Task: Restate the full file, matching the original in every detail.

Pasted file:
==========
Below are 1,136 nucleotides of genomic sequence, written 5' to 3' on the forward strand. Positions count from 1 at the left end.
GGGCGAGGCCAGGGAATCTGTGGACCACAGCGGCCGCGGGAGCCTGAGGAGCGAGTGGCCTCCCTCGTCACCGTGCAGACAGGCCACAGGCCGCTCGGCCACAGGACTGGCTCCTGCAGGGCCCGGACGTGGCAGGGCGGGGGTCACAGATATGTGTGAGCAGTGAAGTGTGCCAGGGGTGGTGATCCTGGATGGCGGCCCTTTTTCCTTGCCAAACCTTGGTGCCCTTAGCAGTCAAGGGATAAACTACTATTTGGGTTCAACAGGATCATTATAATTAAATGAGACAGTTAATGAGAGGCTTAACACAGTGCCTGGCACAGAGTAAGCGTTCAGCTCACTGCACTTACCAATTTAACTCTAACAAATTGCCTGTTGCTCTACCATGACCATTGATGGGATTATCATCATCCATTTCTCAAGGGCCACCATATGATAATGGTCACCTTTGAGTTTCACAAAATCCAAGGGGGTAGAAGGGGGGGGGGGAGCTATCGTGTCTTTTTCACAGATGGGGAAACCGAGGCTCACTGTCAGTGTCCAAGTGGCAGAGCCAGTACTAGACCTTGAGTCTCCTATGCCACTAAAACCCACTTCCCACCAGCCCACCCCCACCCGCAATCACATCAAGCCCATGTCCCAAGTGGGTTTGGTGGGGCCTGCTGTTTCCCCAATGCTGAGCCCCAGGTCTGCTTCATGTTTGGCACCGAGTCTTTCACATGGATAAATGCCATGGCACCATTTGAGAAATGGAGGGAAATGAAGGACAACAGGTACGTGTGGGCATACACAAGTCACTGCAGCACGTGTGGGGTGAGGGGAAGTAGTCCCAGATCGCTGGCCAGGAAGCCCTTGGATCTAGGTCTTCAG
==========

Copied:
Below are 1,136 nucleotides of genomic sequence, written 5' to 3' on the forward strand. Positions count from 1 at the left end.
GGGCGAGGCCAGGGAATCTGTGGACCACAGCGGCCGCGGGAGCCTGAGGAGCGAGTGGCCTCCCTCGTCACCGTGCAGACAGGCCACAGGCCGCTCGGCCACAGGACTGGCTCCTGCAGGGCCCGGACGTGGCAGGGCGGGGGTCACAGATATGTGTGAGCAGTGAAGTGTGCCAGGGGTGGTGATCCTGGATGGCGGCCCTTTTTCCTTGCCAAACCTTGGTGCCCTTAGCAGTCAAGGGATAAACTACTATTTGGGTTCAACAGGATCATTATAATTAAATGAGACAGTTAATGAGAGGCTTAACACAGTGCCTGGCACAGAGTAAGCGTTCAGCTCACTGCACTTACCAATTTAACTCTAACAAATTGCCTGTTGCTCTACCATGACCATTGATGGGATTATCATCATCCATTTCTCAAGGGCCACCATATGATAATGGTCACCTTTGAGTTTCACAAAATCCAAGGGGGTAGAAGGGGGGGGGGGAGCTATCGTGTCTTTTTCACAGATGGGGAAACCGAGGCTCACTGTCAGTGTCCAAGTGGCAGAGCCAGTACTAGACCTTGAGTCTCCTATGCCACTAAAACCCACTTCCCACCAGCCCACCCCCACCCGCAATCACATCAAGCCCATGTCCCAAGTGGGTTTGGTGGGGCCTGCTGTTTCCCCAATGCTGAGCCCCAGGTCTGCTTCATGTTTGGCACCGAGTCTTTCACATGGATAAATGCCATGGCACCATTTGAGAAATGGAGGGAAATGAAGGACAACAGGTACGTGTGGGCATACACAAGTCACTGCAGCACGTGTGGGGTGAGGGGAAGTAGTCCCAGATCGCTGGCCAGGAAGCCCTTGGATCTAGGTCTTCAG